Sunday, December 13, 2009

But where, exactly, is Anderson Springs?

This story in the New York Times, "Geothermal Project in California is Shut Down," caught my eye in yesterday's paper. Here's the lede:
The company in charge of a California project to extract vast amounts of renewable energy from deep, hot bedrock has removed its drill rig and informed federal officials that the government project will be abandoned.

The project by the company, AltaRock Energy, was the Obama administration’s first major test of geothermal energy as a significant alternative to fossil fuels and the project was being financed with federal Department of Energy money at a site about 100 miles north of San Francisco called the Geysers.
The story caught my eye again later in the day when I saw it on the most emailed list at Both times I wondered if there was a rural story here, but it was hard to know for sure because there was no dateline, and the only place name mentioned in relation to the drilling was Anderson Springs. When I searched American FactFinder for Anderson Springs, no luck. Next, I searched, but again to no avail. There wasn't a listing for Anderson Springs, nor was it listed as a place within Napa, Lake, Sonoma or Mendocino counties--the counties that seemed like good candidates to be "100 miles north of San Francisco." Finally, I went to AltaRock Energy's site and found this map. Based on it, Anderson Springs (which is not actually designated as a place on the map) appears to be in Lake County, but very near the county boundaries with Sonoma and Napa counties. Indeed, it's not far at all--at least as the crow flies--from the aptly named Sonoma County town of Geyserville.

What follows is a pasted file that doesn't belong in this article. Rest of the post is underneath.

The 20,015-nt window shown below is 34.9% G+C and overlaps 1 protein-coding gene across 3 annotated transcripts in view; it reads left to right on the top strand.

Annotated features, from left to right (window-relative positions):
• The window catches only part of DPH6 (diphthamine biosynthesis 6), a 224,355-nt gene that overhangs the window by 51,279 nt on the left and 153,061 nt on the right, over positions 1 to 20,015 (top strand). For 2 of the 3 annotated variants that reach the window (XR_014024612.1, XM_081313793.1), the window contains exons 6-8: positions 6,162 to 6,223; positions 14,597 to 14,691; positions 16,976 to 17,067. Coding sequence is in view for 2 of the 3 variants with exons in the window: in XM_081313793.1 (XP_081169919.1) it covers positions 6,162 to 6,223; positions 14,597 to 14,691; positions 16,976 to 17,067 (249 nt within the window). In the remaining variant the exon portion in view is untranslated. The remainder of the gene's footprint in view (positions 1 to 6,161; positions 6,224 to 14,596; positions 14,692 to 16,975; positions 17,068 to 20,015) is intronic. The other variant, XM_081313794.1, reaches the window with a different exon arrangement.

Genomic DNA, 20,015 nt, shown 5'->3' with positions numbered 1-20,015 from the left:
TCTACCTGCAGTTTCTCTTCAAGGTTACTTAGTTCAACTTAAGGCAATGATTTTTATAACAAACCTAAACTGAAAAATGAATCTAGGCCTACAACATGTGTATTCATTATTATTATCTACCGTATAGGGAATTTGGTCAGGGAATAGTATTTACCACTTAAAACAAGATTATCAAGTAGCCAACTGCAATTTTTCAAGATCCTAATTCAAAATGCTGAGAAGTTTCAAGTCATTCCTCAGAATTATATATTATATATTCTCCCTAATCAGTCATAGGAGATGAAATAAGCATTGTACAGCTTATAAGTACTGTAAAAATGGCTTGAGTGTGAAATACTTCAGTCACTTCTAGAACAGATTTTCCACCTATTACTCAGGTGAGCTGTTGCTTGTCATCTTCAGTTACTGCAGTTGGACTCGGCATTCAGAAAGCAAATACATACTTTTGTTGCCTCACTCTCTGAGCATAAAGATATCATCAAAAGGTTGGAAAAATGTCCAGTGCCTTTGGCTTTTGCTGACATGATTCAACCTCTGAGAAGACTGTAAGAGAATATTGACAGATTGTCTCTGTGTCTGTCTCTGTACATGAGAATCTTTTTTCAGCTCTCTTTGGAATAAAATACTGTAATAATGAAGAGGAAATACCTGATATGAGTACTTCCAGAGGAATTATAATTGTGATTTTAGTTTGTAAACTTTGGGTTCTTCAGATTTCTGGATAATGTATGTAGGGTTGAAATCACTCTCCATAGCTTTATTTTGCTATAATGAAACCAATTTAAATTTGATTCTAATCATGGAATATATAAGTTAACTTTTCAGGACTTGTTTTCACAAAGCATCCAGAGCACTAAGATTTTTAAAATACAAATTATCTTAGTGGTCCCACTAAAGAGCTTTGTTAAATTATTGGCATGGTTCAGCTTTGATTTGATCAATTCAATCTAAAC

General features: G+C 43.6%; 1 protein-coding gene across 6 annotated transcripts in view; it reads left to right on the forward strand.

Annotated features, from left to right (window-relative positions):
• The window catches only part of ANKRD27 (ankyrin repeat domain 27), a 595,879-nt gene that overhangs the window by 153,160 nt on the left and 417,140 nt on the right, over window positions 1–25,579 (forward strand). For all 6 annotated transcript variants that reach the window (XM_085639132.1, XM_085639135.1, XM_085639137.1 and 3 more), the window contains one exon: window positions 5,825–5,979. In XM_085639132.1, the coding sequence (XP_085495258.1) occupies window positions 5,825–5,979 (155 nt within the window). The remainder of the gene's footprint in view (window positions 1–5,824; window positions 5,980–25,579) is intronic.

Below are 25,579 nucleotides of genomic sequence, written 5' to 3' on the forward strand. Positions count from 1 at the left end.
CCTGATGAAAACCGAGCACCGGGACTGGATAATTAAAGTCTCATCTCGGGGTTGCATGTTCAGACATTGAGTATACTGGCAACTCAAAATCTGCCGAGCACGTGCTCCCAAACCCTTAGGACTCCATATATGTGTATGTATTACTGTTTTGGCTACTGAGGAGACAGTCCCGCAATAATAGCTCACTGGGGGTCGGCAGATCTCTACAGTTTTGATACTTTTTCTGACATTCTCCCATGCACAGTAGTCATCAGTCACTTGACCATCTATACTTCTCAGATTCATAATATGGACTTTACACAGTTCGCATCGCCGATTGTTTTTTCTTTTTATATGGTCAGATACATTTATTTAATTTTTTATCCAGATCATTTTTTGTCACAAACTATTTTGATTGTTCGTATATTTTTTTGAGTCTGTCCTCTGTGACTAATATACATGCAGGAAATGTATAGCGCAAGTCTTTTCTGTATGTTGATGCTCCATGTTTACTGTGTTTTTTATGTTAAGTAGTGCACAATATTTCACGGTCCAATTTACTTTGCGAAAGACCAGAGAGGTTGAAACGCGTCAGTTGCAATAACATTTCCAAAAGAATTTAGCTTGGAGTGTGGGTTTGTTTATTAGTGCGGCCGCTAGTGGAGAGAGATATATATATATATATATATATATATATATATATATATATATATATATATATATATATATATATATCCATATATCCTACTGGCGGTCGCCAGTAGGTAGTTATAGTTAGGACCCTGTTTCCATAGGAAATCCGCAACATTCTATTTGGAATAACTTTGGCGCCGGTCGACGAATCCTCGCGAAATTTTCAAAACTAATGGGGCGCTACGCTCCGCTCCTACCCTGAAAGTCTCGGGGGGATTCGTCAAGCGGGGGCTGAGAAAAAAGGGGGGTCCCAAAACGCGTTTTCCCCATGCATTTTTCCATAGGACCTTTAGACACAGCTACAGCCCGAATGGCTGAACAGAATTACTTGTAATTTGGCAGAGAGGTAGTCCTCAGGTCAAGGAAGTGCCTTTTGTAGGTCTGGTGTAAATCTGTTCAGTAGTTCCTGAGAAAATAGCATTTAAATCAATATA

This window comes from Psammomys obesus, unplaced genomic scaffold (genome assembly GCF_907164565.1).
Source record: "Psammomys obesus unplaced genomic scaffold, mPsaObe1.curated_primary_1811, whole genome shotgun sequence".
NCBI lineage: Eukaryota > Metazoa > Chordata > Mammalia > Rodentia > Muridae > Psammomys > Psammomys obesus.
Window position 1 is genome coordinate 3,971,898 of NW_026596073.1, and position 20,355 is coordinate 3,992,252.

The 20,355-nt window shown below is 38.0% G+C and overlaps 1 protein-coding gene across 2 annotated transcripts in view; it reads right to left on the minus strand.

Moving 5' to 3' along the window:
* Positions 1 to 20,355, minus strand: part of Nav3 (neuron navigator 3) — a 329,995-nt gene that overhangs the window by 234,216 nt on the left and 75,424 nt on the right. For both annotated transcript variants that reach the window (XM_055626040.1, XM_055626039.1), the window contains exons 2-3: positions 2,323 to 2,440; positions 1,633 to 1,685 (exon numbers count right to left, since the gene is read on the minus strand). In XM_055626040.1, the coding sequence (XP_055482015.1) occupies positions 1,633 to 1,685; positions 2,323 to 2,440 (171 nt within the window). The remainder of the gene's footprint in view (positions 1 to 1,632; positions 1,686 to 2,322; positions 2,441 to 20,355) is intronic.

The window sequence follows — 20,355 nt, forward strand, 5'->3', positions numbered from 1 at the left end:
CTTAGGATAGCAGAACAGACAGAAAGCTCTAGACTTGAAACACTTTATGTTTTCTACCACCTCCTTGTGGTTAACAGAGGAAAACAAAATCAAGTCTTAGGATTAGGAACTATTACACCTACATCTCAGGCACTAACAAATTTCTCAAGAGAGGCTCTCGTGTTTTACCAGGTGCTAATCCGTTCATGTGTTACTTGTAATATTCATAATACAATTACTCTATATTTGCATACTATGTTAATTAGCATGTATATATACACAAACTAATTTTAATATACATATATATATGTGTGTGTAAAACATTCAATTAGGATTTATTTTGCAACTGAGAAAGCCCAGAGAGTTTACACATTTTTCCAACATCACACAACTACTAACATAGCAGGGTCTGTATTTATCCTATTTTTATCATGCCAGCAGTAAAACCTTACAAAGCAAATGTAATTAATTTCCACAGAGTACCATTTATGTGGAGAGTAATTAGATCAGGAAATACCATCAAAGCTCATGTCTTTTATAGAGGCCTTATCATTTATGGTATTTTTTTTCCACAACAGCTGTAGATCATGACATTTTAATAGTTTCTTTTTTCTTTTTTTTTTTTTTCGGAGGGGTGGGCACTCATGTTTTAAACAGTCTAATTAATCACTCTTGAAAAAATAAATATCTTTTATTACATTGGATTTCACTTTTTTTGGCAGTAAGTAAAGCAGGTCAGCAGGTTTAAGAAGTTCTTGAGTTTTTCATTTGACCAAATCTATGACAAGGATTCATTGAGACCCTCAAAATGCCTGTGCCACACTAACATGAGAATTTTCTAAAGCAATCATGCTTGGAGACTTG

Other than teaching me the locale of Anderson Springs, this story taught me that geothermal energy capture, like drilling for natural gas in the Marcellus shale and elsewhere, is an activity that has more negative consequences for rural residents than for urban ones. Read an earlier story here about the fear of quakes that led to the project's shut down, as well as the cessation of a similar project in Switzerland. The AltaRock map also shows seismic activity within the Geysers' geothermal field. The NYT story closes with this related quote from a resident near the Anderson Springs site: “How I feel is beyond anything that words can express. ... I’m just so relieved, because with this going on, I’m afraid one of these days it’s going to knock my house off the hill.”

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